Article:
Wednesday, September 21, 2011

An ugly turn: Selinger & McFadyen "go to the mattresses"

Here in Jets and Bombers land the leaders debate on Monday gave Manitoba's voters a preview of what to expect in the closing weeks of the provincial election campaign... it's gonna get ugly, very ugly. Absent a defining election issue, and with little separating their respective platforms, the two major contenders have obviously decided it's time to "go to the mattresses". And both NDP Premier Greg Selinger and PC leader Hugh McFadyen are doing so with a gusto rarely seen in these parts; with each seemingly committed to assassinating the political character of the other before October 4th.

For his part Selinger has staked his fortunes on the plausible but negative "McFadyen's too big a risk" strategy. Designed to insulate the NDP against some legitimate (though not fatal) criticisms of its twelve year record while in office, the strategy seeks to paint the PC leader as a politician with a closeted privatization fetish "who doesn’t mind urine in Lake Winnipeg ... and [who] will fire hundreds of nurses with a stroke of a pen." While it's hard to say at this juncture if the strategy will pay off, it's clear Selinger is embracing the approach. Further, owing to the nature of the strategy, Selinger is occasionally letting his contempt for some of PC leader Hugh McFadyen's more egregious slurs shine through. At times during yesterday's debate Selinger's tone was indeed sharp. Yet, considering where the respective campaigns are at present, it's safe to say Selinger's "sharp" tones may be just the tip of the iceberg. With the PC's opting to shrilly go where all other desperate campaigns before them have gone (to the planet Negative), it's virtually assured that Premier Selinger will be upping his attack game on McFadyen in the days to come. 

Meanwhile, back on PC planet Negative, Hugh McFadyen is busy painting Selinger's government as being responsible for ALL that ails our contemporary Manitoba society.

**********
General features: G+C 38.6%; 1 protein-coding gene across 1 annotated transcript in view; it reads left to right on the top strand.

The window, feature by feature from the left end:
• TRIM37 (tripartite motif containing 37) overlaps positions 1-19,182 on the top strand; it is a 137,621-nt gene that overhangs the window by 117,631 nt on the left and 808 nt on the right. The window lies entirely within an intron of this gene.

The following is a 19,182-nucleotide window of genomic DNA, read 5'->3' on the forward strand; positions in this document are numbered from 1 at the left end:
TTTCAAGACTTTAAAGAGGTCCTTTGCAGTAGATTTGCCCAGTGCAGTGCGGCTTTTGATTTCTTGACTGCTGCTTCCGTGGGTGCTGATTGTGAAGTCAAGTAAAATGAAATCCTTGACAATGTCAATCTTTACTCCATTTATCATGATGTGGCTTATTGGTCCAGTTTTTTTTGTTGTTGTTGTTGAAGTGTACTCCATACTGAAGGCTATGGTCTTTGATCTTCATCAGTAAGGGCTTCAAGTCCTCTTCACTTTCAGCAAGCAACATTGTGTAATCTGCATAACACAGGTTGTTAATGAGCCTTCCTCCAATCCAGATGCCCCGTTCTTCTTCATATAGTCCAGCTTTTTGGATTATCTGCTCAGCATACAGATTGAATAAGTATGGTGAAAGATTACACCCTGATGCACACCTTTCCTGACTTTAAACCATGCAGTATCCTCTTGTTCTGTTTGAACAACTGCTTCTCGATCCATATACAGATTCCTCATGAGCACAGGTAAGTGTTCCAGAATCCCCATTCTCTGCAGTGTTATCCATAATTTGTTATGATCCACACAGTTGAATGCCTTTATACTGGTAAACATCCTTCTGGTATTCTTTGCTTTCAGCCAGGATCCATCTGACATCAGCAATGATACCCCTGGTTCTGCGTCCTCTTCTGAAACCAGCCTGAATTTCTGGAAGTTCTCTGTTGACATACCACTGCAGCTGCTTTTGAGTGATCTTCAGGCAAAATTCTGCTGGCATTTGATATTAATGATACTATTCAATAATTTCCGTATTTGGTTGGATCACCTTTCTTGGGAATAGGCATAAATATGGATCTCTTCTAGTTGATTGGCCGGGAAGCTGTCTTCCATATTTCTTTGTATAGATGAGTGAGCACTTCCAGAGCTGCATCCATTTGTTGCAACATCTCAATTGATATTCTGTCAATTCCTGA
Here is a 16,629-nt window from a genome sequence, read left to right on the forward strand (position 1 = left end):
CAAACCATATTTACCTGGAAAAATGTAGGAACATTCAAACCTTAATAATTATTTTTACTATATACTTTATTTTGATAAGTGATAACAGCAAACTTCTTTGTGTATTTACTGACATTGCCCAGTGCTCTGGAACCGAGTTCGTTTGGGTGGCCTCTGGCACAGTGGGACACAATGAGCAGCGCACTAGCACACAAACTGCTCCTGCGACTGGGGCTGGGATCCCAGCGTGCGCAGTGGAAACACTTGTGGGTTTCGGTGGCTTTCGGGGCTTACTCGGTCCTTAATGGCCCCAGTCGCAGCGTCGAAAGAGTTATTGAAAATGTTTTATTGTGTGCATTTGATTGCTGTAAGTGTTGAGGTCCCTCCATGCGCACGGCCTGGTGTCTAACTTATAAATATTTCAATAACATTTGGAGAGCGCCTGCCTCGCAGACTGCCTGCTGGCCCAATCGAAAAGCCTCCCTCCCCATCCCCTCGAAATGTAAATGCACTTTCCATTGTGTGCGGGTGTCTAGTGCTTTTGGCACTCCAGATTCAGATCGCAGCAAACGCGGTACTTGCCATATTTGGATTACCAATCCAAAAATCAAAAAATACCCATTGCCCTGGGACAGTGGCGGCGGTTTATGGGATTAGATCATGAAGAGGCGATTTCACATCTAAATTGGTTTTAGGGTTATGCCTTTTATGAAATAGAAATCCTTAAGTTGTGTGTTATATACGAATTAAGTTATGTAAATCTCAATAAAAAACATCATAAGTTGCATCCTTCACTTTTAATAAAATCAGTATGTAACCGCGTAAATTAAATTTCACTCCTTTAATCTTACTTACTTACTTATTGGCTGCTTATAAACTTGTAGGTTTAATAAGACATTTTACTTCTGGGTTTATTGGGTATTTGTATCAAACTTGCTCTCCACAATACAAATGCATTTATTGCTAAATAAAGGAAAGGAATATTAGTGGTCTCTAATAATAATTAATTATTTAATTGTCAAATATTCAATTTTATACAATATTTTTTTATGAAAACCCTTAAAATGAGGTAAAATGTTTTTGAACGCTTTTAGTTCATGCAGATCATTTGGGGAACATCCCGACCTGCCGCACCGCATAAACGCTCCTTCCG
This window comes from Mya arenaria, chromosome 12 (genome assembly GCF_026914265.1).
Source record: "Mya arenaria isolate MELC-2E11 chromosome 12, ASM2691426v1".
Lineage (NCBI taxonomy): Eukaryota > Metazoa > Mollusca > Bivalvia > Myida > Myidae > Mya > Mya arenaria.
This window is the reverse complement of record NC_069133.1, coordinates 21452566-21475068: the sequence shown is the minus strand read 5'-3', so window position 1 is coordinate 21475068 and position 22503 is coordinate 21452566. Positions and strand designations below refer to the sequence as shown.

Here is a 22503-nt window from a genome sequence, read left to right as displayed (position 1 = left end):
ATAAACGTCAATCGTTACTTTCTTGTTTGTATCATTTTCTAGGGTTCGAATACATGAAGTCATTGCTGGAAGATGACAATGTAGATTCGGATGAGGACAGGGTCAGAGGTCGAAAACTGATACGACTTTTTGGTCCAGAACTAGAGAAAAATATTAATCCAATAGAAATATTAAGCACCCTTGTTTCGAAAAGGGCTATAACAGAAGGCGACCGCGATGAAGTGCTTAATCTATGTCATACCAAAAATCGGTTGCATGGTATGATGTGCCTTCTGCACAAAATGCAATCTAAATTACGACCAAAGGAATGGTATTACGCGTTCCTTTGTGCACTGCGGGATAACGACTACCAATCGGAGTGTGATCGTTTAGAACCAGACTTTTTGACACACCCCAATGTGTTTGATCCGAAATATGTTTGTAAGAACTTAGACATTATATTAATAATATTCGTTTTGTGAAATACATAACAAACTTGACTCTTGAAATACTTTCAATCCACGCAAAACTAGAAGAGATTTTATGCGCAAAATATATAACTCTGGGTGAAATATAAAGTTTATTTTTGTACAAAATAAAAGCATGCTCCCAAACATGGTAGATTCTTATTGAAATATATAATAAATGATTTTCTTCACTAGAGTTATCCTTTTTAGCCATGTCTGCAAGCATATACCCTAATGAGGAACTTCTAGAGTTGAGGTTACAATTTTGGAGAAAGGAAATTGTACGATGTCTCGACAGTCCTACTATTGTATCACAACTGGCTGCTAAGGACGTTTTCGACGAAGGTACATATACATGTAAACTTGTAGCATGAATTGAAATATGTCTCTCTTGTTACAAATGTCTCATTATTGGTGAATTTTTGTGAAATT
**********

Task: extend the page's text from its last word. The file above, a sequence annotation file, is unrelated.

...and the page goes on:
Too much crime? - It's all Selinger's fault.

Too much rain and flooding? - It's all Selinger's fault.

Too much drought? - It's all Selinger's fault.

Too much sickness? - It's all Selinger's fault.

Too rich and angry about paying taxes? - It's all Selinger's fault.

Too many challenges for the private sector amid a global recession? -Yep, all Selinger's fault.

Too stupid and poorly educated (even if you attended school under Gary Filmon's regime)? - Yep, you got it, that too is all Selinger's fault.

In short, in the world according to Hugh, ALL the angst, depression, insecurity, frustration, and melancholy in Manitoba has but one root cause. A root cause that goes by but one name: SELINGER. And if you let McFadyen talk long enough through his perpetual vacant smile he'll try to convince you that Selinger is singularly responsible for every ort, bite, and crumb of all that presently ails us in our fair prairie Eden. Problem is, while there may be some legitimate points to be made against the current government... Greg Selinger and the NDP simply can't be responsible for everything. After all, Manitoba is hardly a hermetically sealed polity unaffected by the macroeconomic and societal afflictions now taxing all western democracies. And to pretend otherwise, as McFadyen does, is simply not credible.   

Sure election campaigns are war by other means, but this one is getting downright silly... and mean. Having abandoned the poignant politics of purpose and promise both leaders find themselves bogged down in their trenches as their jaded backroom generals run negative ignoble campaigns centered on character assassination. Campaigns which, at their core, are doing a great disservice to both the credibility of the leaders, the spirits of their front line troops, and to us, the hapless voters. And though I am no friend of Hugh McFadyen or his politics, I am disappointed that Premier Selinger has chosen to indulge in a childish tit-for-tat on the electoral schoolyard with an opponent who, by rights, could be easily defeated on the basis of his nonexistent vision. Instead, we are confronted by fear mongering and name calling from both sides; the kind that will only get uglier as October 4th approaches. Buckle up Manitoba, it's going to be a rough ride.

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